“We want students to feel committed,” he said.
Brindley noted that when students get involved, the byproduct is academic motivation and achievement. Even as the Common Core-based Regents tests are about to be unveiled in June, Brindley said he expects continued success because of the quality of the teachers in his school. He added that the district will continue its efforts to evaluate students early, not only concerning academics, but also their physical and mental health, to ensure positive outcomes.
Morris Central School has such a relatively small class that when one or two students don’t graduate, it really impacts the results, Superintendent Matthew Sheldon noted. This happened in 2012 when students left the school and didn’t re-register elsewhere, resulting in a graduation rate of 61.9 percent in a class of 42 students. The rate jumped back up to 89 percent in 2013.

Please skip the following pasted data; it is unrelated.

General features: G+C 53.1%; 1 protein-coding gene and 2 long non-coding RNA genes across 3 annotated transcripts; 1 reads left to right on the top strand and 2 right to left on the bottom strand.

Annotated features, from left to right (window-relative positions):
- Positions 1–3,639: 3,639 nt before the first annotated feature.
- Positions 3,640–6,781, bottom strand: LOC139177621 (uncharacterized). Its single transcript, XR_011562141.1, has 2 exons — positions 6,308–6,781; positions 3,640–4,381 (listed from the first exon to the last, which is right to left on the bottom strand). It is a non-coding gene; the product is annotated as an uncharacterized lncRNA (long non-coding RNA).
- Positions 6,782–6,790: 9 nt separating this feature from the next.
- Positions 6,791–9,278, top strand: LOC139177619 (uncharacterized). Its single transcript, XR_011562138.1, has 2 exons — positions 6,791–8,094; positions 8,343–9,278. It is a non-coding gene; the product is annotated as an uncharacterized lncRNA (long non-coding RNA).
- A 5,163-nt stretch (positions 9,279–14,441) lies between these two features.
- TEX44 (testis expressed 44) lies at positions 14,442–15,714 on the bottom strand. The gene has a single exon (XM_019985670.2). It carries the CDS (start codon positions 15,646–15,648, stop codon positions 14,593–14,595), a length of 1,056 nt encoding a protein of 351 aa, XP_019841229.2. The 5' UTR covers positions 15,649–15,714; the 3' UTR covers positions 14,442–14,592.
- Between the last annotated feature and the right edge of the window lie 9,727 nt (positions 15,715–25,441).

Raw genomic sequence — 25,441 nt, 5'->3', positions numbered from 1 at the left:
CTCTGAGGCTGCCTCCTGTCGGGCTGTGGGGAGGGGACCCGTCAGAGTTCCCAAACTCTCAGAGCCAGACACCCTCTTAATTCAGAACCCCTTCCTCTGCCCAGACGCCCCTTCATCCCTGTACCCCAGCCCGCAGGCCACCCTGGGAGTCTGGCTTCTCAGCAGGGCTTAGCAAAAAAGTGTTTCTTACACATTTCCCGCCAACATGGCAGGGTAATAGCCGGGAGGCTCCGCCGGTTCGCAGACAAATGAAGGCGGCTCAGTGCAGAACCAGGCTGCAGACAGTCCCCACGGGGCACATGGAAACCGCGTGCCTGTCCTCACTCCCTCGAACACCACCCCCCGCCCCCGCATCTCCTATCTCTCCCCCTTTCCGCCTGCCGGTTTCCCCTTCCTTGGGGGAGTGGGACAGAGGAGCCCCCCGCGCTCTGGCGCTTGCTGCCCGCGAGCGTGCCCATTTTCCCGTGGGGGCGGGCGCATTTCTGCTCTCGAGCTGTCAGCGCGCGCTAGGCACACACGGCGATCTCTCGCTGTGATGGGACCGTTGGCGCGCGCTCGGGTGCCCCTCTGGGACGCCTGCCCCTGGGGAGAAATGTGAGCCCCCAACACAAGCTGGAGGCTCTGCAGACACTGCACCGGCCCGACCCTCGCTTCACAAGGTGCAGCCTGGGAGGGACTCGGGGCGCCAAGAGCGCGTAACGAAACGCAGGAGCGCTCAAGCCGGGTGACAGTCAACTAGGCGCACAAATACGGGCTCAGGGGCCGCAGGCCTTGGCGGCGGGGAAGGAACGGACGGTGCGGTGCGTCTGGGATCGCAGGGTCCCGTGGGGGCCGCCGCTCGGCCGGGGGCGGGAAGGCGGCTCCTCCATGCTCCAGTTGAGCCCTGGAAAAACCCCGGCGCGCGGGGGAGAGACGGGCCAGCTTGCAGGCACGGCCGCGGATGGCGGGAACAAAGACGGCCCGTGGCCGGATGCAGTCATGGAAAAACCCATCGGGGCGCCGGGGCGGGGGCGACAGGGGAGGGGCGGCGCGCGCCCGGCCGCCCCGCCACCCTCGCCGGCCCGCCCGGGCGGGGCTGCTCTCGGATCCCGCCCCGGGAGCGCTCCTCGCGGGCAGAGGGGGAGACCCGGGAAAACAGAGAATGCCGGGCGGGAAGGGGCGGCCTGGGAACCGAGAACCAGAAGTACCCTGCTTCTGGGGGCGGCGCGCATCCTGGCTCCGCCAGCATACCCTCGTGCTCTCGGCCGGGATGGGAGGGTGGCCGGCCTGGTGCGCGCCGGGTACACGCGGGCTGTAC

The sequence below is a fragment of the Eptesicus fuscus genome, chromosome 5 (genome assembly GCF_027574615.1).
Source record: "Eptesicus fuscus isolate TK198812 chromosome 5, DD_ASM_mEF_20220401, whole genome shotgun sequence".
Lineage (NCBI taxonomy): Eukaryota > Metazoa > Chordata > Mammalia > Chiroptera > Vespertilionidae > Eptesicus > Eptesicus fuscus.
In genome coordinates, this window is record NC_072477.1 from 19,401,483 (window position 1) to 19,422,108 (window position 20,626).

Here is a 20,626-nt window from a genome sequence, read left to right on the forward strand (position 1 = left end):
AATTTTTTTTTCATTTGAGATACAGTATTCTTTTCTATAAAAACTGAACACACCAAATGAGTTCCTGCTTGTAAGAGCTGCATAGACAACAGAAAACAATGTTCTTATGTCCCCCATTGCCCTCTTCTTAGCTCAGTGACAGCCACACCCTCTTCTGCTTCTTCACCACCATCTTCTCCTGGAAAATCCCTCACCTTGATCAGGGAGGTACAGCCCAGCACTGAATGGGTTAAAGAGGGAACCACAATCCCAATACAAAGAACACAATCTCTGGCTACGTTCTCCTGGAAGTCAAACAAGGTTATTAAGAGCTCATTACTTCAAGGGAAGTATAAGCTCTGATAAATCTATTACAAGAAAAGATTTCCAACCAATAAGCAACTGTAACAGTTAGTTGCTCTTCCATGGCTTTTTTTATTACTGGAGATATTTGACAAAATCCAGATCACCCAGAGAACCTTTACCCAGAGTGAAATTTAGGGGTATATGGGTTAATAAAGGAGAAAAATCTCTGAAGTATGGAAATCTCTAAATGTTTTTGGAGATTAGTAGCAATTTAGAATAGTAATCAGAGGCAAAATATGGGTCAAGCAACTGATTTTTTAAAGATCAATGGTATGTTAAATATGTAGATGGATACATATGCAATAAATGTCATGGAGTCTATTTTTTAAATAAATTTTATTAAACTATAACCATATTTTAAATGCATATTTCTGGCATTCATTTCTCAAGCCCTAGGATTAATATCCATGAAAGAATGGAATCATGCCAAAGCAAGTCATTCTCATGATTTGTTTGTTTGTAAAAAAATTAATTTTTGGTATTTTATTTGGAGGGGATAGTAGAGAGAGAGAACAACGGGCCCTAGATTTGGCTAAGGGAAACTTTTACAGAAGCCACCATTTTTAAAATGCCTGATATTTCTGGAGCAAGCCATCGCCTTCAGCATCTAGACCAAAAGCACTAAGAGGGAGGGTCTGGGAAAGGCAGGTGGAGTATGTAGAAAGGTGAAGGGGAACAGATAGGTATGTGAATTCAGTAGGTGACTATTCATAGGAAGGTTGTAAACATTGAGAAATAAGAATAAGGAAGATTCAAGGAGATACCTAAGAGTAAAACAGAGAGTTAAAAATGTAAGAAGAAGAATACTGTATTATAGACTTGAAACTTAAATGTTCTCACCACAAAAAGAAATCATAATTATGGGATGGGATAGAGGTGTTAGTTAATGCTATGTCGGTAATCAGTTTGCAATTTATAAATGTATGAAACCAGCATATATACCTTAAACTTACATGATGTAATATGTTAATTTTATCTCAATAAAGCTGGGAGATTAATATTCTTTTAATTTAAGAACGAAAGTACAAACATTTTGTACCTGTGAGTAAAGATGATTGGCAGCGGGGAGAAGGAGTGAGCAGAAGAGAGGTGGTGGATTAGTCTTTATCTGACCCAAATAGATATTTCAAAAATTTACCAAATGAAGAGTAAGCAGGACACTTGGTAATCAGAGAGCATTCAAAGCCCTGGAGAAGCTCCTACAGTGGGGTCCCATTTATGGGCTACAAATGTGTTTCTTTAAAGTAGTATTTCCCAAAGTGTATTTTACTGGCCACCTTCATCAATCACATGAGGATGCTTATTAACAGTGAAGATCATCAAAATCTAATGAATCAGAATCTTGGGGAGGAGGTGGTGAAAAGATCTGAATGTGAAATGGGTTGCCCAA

The 2012 figure notwithstanding, Sheldon said that small schools like Morris can usually achieve a rate above the state average, noting that teachers can build one-on-one relationships. Students who have made a connection to an adult in school are more likely to succeed, he said.
Sheldon said his staff are attentive to issues such as poor attendance that can lead to large problems. According to Sheldon, physical, emotional and behavioral issues are best addressed before middle school age to put students on a path toward graduation. He said that it has been helpful to work with the Otsego Northern Catskills BOCES to ensure that students who work best in nontraditional classrooms, or who wish to pursue vocational training, have the opportunity to do so.
Laurens Central School Superintendent Romona Wenck said that with one student equaling as much as 4 percent of the graduating class, the rates can vary widely depending on the school year. In 2012, the rate was 77.8 percent with a class of 27. The total for 2013 was not available.